<a href=”https://dailypost.wordpress.com/prompts/complicated/”>Complicated</a&gt;

Travlin man craving

I typically associate the term craving with food especially chocolate. Thinking about lunch or dinner I tend to sometimes have a craving for a particular cuisine, you know something comes to mind. Here my mind is following my heart and I have a yearning to travel. I traveled the country a lot when I was the National Account Manager for a Quartz stone company but that was ten years ago. My wife and I only travel once a year for our vacation and that’s just not enough. There’s far too much to see and take in out there.

The title refers to the Bob Seger song Travlin Man although I can remember Ricky Nelson’s version from when I was a little kid. I’m also thinking of Segar’s Ramblin Gamlin Man tune that has a nice traveling beat to it. There’s no doubt about it we like millions of other Americans want to take to the highway to see the sights. We’re considering a goose-neck trailer truck, if we can find one we really like or we’ll build our own tiny home.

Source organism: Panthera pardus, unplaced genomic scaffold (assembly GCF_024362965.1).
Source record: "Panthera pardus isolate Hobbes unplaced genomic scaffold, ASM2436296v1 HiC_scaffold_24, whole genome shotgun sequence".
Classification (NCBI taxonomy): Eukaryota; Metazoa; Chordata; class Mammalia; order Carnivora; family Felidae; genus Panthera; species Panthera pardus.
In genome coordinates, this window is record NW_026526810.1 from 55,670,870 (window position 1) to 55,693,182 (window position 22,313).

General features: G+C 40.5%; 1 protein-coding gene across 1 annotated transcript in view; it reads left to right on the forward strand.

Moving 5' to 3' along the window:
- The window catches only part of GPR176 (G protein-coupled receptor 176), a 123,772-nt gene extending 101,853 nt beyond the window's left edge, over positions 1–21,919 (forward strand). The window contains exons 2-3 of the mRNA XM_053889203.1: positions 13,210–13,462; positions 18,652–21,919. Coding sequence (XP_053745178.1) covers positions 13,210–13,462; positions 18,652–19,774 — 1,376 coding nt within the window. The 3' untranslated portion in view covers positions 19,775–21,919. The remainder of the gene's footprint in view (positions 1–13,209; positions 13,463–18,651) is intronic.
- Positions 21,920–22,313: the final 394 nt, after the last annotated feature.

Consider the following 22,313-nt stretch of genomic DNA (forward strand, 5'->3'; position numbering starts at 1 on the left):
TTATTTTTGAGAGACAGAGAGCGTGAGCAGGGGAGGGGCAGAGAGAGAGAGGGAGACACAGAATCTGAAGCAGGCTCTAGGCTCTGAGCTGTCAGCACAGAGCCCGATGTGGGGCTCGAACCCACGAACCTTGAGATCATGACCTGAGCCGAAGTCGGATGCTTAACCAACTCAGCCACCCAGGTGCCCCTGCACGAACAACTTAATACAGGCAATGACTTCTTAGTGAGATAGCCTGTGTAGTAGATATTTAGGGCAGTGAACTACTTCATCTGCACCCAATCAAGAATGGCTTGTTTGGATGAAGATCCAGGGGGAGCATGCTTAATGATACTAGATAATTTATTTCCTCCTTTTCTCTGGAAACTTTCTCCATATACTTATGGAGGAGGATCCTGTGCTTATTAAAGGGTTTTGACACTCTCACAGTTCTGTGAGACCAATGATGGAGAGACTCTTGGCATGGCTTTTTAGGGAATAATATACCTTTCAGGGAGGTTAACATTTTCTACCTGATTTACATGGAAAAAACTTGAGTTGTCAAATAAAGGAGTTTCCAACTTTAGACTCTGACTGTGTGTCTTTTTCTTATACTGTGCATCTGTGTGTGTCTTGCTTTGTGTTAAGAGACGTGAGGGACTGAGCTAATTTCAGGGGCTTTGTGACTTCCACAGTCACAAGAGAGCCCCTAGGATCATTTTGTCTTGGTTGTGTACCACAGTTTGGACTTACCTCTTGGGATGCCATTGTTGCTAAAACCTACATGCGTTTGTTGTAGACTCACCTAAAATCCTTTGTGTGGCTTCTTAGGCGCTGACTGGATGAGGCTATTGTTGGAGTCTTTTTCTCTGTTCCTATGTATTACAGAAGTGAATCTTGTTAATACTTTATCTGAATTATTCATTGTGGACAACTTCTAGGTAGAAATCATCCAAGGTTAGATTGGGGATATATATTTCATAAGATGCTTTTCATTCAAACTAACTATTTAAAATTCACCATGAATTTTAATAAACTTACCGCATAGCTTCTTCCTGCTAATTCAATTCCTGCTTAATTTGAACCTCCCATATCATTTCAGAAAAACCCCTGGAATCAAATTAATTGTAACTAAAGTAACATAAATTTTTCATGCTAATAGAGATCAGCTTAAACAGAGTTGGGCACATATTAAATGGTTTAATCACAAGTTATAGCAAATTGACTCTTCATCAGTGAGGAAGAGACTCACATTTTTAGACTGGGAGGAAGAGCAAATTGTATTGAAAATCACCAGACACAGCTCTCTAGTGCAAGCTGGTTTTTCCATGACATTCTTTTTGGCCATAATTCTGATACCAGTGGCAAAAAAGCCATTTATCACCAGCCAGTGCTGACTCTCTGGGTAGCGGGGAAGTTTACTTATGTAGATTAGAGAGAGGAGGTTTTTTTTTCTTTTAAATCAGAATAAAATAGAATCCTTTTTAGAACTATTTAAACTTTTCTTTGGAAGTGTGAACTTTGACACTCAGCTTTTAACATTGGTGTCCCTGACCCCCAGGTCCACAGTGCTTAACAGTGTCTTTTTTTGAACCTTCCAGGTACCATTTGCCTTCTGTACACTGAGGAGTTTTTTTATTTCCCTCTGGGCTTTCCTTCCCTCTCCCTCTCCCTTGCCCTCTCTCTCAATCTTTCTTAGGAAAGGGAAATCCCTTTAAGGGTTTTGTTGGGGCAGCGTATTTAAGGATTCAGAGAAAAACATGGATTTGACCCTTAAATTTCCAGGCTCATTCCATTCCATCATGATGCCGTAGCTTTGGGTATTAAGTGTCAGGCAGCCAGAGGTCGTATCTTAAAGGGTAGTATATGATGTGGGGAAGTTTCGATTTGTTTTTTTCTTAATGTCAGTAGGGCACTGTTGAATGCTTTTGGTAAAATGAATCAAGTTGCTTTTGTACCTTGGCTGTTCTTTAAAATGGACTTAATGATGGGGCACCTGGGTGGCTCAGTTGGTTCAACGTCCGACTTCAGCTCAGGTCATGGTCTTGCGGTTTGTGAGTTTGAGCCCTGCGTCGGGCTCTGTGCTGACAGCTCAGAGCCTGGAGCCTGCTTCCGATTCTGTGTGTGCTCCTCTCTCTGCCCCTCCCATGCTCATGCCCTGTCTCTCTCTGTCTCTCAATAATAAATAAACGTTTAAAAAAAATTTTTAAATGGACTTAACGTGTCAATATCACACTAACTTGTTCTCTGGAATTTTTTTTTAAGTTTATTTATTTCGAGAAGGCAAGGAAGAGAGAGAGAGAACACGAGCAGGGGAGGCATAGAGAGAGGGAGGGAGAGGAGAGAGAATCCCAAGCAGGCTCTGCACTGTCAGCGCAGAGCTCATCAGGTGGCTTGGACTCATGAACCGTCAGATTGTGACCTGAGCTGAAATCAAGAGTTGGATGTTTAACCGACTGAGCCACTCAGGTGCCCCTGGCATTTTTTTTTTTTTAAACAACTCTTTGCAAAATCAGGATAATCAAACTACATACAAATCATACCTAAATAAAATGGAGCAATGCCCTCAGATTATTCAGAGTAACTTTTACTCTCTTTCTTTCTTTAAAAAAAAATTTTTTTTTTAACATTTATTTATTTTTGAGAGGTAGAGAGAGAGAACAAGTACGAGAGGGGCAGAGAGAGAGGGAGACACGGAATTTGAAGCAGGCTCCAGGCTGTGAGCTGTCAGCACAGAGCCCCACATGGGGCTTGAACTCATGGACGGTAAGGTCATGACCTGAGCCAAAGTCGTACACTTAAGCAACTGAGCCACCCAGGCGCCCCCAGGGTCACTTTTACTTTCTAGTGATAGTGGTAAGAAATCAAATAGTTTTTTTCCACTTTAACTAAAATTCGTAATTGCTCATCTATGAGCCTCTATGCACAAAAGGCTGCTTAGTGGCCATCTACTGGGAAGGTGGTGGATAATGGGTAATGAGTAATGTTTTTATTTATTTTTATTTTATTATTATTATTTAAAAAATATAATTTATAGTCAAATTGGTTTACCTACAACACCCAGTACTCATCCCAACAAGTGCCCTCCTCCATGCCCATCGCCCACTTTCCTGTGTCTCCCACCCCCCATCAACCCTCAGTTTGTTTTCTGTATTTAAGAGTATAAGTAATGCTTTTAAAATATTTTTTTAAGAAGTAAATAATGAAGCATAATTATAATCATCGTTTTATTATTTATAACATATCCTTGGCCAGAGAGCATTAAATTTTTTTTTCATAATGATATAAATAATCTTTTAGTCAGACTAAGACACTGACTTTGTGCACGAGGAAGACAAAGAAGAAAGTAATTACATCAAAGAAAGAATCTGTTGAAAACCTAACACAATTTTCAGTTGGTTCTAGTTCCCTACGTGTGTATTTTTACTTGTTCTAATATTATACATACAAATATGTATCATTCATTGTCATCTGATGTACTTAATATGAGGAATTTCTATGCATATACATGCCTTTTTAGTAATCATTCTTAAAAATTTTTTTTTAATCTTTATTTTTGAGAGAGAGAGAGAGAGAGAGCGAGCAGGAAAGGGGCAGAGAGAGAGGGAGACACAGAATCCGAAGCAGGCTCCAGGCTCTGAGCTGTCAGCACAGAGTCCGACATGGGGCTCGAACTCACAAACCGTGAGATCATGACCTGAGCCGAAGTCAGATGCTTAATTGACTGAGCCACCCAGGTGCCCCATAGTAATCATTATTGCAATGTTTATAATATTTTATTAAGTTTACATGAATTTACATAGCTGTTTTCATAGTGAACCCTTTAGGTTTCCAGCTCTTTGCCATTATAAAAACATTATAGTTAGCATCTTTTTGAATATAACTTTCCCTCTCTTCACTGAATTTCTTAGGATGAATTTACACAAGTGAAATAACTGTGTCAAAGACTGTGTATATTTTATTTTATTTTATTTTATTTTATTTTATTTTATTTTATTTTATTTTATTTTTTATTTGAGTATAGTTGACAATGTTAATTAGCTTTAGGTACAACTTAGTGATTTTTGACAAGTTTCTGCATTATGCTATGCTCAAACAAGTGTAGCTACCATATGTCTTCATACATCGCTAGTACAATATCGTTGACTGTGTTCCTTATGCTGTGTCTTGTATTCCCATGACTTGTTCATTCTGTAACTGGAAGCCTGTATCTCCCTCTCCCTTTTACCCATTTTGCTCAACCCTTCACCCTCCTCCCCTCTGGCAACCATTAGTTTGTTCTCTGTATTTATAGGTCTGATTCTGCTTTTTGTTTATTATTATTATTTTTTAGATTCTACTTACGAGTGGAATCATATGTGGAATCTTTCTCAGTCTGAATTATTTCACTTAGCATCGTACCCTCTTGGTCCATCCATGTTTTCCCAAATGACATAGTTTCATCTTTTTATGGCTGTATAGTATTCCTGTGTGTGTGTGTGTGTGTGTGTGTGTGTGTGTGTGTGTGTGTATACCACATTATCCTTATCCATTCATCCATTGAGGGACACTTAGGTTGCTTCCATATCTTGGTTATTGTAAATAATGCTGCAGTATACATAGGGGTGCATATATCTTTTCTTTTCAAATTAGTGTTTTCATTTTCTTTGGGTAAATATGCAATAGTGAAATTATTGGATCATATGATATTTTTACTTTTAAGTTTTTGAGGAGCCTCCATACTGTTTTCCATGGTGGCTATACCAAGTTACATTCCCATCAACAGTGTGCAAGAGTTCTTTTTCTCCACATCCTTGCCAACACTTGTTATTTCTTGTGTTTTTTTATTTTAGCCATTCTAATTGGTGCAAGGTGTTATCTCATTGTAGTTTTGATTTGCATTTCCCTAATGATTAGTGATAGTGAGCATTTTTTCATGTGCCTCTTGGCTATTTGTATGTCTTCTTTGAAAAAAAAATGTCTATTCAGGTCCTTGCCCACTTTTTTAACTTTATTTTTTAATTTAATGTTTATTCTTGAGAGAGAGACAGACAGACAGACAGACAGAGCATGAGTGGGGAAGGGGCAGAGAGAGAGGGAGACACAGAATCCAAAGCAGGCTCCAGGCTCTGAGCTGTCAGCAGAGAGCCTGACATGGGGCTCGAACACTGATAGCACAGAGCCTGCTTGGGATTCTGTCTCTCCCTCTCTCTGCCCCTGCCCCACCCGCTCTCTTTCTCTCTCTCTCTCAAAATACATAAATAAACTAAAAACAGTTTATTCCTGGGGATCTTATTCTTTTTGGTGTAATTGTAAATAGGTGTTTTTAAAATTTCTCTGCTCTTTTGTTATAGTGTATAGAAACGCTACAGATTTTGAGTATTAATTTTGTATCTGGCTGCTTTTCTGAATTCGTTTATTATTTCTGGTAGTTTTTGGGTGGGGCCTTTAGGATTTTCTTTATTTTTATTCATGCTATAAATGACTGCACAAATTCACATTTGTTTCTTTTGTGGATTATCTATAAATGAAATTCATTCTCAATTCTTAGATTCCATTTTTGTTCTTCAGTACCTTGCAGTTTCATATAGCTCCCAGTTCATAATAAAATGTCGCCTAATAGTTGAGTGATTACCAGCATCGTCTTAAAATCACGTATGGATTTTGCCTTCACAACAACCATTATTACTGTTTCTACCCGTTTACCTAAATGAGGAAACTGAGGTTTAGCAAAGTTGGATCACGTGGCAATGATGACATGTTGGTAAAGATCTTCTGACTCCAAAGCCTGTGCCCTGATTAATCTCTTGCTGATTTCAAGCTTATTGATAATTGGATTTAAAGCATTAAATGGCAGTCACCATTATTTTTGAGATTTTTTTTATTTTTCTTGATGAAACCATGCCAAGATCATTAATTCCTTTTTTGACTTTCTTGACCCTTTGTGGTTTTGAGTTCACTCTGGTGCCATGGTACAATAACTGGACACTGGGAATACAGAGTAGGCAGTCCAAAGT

I believe we all crave vacations, time to get away from all the everyday work routine and catch some R & R. Depending on your lot in life, if you’ve been with a company a long time or you have a government job you have the luxury of longer vacations but most of us are restricted to a one to two week stint. It’s nearly impossible to travel overseas with a short vacation that’s why we’re actually looking forward to the day we can retire so we can travel as far and as long as we like. Til then- happy trails.

<a href=”https://dailypost.wordpress.com/prompts/craving/”>Craving</a&gt;